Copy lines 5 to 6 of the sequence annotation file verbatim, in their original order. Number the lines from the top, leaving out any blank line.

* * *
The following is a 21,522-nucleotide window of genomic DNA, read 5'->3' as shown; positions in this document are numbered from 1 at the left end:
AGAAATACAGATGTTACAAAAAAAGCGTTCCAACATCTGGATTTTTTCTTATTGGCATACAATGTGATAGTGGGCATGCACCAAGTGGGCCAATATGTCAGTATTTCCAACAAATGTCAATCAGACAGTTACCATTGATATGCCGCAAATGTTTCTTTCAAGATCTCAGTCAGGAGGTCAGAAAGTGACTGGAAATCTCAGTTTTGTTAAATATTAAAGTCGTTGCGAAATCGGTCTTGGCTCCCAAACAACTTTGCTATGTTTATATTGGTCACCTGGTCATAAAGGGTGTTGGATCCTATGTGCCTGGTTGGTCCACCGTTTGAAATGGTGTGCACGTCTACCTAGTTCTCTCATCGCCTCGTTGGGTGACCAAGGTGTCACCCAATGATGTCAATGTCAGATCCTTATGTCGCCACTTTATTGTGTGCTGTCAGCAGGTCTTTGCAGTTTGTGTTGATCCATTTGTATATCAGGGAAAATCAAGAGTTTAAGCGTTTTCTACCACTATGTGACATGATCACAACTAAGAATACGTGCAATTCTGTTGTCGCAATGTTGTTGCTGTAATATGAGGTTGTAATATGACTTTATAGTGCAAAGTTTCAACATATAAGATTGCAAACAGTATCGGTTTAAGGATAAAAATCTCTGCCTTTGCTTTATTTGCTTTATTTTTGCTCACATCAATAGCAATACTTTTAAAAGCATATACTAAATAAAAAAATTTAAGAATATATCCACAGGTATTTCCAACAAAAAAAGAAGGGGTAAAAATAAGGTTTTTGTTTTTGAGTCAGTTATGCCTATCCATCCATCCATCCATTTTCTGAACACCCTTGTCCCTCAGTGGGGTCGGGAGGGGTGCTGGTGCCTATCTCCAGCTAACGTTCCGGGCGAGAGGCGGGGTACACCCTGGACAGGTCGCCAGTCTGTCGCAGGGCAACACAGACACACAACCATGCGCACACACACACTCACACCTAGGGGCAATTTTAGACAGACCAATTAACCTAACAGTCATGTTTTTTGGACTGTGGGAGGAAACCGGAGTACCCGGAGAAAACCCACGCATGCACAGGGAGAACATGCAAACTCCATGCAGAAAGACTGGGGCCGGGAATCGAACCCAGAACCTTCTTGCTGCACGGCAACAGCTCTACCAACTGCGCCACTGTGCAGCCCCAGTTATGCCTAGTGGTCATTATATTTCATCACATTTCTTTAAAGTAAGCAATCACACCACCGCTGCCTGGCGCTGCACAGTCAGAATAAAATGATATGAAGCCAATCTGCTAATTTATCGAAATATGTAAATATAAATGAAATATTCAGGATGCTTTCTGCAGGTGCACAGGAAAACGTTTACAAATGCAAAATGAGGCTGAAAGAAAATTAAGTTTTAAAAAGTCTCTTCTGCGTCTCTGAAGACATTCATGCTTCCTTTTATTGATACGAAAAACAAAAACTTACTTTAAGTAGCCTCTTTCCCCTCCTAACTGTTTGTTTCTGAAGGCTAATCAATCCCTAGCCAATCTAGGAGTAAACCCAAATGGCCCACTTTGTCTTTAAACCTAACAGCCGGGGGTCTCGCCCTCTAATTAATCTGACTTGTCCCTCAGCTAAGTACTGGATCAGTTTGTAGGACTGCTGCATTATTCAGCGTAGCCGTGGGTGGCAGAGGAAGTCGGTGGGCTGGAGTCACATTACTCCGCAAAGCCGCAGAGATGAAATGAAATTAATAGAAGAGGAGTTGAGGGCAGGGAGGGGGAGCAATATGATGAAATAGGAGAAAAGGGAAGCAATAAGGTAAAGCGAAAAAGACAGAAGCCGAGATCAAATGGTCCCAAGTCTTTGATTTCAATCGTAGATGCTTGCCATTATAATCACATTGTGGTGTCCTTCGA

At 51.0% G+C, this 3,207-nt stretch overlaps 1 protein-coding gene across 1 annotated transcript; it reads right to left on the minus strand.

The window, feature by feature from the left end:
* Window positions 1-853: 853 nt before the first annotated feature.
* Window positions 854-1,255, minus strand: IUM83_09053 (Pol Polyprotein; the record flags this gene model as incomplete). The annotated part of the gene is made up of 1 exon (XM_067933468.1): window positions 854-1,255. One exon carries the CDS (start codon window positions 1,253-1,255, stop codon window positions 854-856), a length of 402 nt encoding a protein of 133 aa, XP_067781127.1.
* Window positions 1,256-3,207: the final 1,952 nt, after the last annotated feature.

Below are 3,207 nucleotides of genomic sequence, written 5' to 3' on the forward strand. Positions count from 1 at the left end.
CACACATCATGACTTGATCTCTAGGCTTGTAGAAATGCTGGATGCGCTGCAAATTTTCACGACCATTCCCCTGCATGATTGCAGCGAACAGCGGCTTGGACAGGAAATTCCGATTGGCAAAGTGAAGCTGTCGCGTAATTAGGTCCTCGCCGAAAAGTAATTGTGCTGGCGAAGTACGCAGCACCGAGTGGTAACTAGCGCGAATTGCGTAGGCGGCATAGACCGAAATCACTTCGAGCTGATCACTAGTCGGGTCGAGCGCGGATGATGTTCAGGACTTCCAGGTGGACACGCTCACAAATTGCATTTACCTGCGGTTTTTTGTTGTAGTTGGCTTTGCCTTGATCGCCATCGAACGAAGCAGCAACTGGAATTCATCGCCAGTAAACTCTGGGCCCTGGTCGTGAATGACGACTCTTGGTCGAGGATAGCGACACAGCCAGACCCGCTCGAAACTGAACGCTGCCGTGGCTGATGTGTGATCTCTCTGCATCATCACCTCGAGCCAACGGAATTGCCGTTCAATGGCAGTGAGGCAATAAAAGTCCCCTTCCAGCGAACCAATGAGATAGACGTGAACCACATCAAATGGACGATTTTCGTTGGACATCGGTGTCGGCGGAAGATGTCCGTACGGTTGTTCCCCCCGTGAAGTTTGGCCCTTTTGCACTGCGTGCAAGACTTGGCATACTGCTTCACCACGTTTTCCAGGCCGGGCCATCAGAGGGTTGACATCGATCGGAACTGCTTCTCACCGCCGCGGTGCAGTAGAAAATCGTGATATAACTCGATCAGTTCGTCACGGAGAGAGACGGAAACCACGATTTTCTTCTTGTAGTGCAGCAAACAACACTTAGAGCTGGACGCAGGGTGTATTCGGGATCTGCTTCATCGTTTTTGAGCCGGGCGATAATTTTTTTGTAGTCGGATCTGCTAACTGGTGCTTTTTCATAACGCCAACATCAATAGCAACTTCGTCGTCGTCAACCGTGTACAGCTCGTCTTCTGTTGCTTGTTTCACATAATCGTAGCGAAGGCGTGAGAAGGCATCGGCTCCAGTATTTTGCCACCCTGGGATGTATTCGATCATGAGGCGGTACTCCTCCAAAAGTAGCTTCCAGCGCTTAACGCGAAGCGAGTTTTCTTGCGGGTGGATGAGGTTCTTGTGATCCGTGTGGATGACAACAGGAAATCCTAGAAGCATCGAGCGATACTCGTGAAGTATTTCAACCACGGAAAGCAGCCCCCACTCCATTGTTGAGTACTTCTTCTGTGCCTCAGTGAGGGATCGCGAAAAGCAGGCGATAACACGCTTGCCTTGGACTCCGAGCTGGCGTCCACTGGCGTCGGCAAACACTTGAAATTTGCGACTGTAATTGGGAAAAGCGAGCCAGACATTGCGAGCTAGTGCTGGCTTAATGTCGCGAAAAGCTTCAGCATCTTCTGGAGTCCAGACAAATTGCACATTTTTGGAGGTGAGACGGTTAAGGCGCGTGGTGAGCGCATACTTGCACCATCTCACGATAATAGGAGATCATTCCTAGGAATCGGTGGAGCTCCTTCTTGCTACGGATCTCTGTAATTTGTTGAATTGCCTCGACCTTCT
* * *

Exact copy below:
* Window positions 1-853: 853 nt before the first annotated feature.
* Window positions 854-1,255, minus strand: IUM83_09053 (Pol Polyprotein; the record flags this gene model as incomplete). The annotated part of the gene is made up of 1 exon (XM_067933468.1): window positions 854-1,255. One exon carries the CDS (start codon window positions 1,253-1,255, stop codon window positions 854-856), a length of 402 nt encoding a protein of 133 aa, XP_067781127.1.